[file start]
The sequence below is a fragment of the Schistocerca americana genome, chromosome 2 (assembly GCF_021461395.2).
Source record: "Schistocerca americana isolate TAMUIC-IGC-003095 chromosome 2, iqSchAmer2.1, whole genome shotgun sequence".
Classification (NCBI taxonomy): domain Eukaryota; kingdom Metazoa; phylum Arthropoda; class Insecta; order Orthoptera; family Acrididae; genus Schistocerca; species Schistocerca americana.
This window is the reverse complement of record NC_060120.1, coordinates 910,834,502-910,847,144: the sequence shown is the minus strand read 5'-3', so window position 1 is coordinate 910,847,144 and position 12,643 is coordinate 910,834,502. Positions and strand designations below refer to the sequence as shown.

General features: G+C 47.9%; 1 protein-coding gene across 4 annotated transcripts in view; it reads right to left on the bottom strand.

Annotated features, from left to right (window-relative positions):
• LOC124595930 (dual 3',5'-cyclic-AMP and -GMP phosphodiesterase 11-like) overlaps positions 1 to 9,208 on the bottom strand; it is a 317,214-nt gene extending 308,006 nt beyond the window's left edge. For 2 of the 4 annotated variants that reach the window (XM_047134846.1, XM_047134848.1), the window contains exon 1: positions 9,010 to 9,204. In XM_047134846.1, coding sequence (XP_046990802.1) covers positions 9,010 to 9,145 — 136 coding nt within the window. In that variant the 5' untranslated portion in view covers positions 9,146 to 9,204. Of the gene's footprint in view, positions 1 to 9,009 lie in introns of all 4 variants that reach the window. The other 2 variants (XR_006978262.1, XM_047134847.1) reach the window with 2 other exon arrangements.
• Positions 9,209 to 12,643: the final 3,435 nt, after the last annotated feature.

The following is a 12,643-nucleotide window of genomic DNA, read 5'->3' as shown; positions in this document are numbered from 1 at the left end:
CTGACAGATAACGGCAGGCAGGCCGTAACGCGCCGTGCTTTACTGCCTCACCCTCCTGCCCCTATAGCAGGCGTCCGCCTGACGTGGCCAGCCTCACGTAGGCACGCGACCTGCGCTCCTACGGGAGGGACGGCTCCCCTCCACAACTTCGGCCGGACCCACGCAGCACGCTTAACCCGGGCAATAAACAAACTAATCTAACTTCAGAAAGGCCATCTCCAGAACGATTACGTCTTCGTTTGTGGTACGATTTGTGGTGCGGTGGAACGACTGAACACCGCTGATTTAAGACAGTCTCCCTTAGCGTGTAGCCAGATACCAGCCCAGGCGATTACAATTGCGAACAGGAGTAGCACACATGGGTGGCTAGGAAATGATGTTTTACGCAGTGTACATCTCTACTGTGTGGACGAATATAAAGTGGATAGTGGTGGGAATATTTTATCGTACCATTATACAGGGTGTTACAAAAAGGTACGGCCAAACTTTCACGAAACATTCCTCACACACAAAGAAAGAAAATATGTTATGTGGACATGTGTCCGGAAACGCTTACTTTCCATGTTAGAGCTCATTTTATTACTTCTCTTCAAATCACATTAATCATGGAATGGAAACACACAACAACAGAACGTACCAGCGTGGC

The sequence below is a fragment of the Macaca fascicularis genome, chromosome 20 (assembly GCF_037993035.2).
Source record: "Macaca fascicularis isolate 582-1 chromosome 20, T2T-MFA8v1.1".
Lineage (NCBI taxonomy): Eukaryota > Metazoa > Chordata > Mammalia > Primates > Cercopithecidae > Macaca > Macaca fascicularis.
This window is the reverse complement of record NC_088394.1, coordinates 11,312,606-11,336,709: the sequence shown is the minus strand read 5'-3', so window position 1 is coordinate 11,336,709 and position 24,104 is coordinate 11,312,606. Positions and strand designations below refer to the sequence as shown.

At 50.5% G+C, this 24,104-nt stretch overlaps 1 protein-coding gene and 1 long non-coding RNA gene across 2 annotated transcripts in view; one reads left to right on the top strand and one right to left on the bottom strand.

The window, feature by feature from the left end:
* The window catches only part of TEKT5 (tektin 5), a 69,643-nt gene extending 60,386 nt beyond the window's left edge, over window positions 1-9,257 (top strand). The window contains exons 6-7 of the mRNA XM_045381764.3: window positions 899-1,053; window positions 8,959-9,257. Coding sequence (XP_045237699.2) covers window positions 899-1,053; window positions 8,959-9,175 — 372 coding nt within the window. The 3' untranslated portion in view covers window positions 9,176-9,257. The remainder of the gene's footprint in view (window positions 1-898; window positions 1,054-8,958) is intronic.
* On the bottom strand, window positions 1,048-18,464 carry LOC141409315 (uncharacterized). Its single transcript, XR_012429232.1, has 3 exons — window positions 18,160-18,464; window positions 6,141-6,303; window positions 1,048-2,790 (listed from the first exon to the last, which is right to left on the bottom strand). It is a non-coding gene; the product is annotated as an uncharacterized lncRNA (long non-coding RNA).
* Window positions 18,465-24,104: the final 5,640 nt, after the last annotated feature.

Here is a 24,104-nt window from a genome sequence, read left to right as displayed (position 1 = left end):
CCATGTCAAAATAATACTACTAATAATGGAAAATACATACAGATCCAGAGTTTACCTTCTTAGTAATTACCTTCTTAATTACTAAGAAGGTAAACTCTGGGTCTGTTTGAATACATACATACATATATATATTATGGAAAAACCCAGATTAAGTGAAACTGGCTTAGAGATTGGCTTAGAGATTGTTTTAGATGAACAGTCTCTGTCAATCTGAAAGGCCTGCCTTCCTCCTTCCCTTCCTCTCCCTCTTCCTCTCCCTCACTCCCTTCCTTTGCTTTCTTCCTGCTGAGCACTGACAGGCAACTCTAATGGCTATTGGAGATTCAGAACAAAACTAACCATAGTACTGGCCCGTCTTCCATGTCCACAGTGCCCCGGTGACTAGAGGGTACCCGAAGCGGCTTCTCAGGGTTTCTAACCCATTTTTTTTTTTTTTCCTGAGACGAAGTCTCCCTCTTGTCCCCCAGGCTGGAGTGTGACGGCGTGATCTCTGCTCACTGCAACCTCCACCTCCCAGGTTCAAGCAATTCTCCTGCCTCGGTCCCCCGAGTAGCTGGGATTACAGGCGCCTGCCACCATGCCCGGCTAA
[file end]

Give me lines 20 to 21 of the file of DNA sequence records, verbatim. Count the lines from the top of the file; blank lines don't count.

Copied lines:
Here is a 24,104-nt window from a genome sequence, read left to right as displayed (position 1 = left end):
CCATGTCAAAATAATACTACTAATAATGGAAAATACATACAGATCCAGAGTTTACCTTCTTAGTAATTACCTTCTTAATTACTAAGAAGGTAAACTCTGGGTCTGTTTGAATACATACATACATATATATATTATGGAAAAACCCAGATTAAGTGAAACTGGCTTAGAGATTGGCTTAGAGATTGTTTTAGATGAACAGTCTCTGTCAATCTGAAAGGCCTGCCTTCCTCCTTCCCTTCCTCTCCCTCTTCCTCTCCCTCACTCCCTTCCTTTGCTTTCTTCCTGCTGAGCACTGACAGGCAACTCTAATGGCTATTGGAGATTCAGAACAAAACTAACCATAGTACTGGCCCGTCTTCCATGTCCACAGTGCCCCGGTGACTAGAGGGTACCCGAAGCGGCTTCTCAGGGTTTCTAACCCATTTTTTTTTTTTTTCCTGAGACGAAGTCTCCCTCTTGTCCCCCAGGCTGGAGTGTGACGGCGTGATCTCTGCTCACTGCAACCTCCACCTCCCAGGTTCAAGCAATTCTCCTGCCTCGGTCCCCCGAGTAGCTGGGATTACAGGCGCCTGCCACCATGCCCGGCTAA